David Powlison set the stage for the CCEF 2017 Conference on the topic of family. He asked us how we can embrace the blessing of family and face the brokenness without becoming either idolatrous or depressed. In life there are really high joys and really low valleys. For example, Powlison shared how his daughter gave birth to another child, but on that very same date his nephew passed away from a heroin overdose.
How do we embrace the good things of life without becoming idolatrous? And how do we face the bad things in life without being overwhelmed, depressed, and fearful?
Powlison explained that we must not be defined by our roles or our family. He asked us, “What defines you?” Powlison explained that family is similar to our health. It matters, but does not define one’s identity. You are not defined by a friendship or job or denomination. You are not defined by your ethnic background. As a follower of Christ, “You are defined by relationship with the living God.”
So as we set out on this journey of understanding what God is doing in our lives, we must remember that we belong to Jesus Christ and have been bought by his blood. “God is up to something good in your life, that defines you.”
Powlison then went through the book of James explaining that there is joy in knowing that the trials we face in life will produce something beautiful. We should consider it complete joy when we face various trials knowing the purpose of them. Trials can be likened to training camp for sports. As we go through it, we may be awkward at first but we become refined and more like Christ as we go through the fire.
What does it mean to face testing and various trials? The hard things in life are part of the trials, but hard things are only part of what James talks about. We need to have a broader view of what constitutes a trial. Being rich or being poor are trials in different ways. Even something like executing an exciting business plan can be a trial. Do we commit our futures to the Lord?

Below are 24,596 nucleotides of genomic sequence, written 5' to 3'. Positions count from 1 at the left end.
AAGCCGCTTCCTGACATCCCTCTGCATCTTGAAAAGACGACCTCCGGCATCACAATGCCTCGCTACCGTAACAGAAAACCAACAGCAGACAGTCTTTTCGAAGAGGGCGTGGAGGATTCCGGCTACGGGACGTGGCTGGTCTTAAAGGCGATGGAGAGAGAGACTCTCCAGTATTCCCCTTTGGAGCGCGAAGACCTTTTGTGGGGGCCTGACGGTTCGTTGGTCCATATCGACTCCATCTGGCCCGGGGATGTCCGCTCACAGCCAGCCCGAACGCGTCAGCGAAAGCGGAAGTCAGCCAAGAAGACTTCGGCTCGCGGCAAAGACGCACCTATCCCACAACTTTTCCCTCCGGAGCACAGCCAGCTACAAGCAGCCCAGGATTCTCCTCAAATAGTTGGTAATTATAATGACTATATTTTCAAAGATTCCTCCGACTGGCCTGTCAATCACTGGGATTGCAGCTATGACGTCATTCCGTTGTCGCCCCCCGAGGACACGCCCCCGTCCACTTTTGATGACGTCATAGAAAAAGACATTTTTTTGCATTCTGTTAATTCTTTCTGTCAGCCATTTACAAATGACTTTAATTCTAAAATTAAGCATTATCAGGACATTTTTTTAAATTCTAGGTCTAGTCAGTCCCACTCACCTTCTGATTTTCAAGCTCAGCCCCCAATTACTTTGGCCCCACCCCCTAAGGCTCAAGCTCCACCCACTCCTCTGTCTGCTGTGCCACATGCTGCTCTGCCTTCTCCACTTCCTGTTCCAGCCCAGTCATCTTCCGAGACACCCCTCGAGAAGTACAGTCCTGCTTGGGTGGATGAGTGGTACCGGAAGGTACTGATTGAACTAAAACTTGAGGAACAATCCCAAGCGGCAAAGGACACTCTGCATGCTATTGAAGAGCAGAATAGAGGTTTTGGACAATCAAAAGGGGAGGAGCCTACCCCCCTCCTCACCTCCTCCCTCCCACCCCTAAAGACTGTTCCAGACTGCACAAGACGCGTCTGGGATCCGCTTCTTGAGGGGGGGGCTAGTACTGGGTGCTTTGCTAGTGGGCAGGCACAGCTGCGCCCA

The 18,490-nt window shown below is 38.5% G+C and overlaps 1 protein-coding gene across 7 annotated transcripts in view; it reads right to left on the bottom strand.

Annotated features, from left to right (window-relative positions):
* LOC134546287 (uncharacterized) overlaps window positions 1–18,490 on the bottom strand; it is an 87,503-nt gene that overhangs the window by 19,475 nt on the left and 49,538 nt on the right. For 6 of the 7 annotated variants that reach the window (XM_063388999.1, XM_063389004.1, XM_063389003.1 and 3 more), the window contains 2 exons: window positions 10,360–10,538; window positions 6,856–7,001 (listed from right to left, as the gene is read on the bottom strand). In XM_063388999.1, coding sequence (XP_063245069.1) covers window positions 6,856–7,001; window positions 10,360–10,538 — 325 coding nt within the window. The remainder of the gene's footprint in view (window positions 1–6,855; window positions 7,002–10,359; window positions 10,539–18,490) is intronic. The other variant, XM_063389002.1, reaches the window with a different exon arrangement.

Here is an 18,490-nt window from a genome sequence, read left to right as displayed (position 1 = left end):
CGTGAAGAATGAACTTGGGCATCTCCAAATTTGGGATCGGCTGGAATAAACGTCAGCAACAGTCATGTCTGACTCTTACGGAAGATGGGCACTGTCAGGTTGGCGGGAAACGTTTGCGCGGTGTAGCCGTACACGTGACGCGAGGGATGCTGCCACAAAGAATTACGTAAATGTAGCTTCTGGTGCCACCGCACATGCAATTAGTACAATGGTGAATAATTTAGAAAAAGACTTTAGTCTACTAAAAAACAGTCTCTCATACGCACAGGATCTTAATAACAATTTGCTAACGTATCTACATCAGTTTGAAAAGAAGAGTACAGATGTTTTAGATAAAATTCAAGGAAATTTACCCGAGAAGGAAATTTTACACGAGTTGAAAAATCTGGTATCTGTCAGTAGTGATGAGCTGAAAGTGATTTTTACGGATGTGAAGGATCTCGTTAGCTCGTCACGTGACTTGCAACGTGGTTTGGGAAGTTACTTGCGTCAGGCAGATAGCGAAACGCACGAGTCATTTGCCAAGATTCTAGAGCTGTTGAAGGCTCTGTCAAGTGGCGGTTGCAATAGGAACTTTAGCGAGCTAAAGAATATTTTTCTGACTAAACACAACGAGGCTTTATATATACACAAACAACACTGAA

The principles from the book of James apply in every family situation. For example, how we talk with our mouths or how we react to other people that are going through heart ache (like orphans and widows in affliction), will show us how well we know God.
Because we lack wisdom for life’s trials, we need to ask God for help. We ask God for help because he gives freely and generously. As we mature, we ask God for things that we really need because we know how life works and we know that God is accomplishing his good purposes in us.
We should ask God for wisdom, knowing that we have a God who never tires of doing good to his children.
32 He who did not spare his own Son but gave him up for us all, how will he not also with him graciously give us all things? (ESV)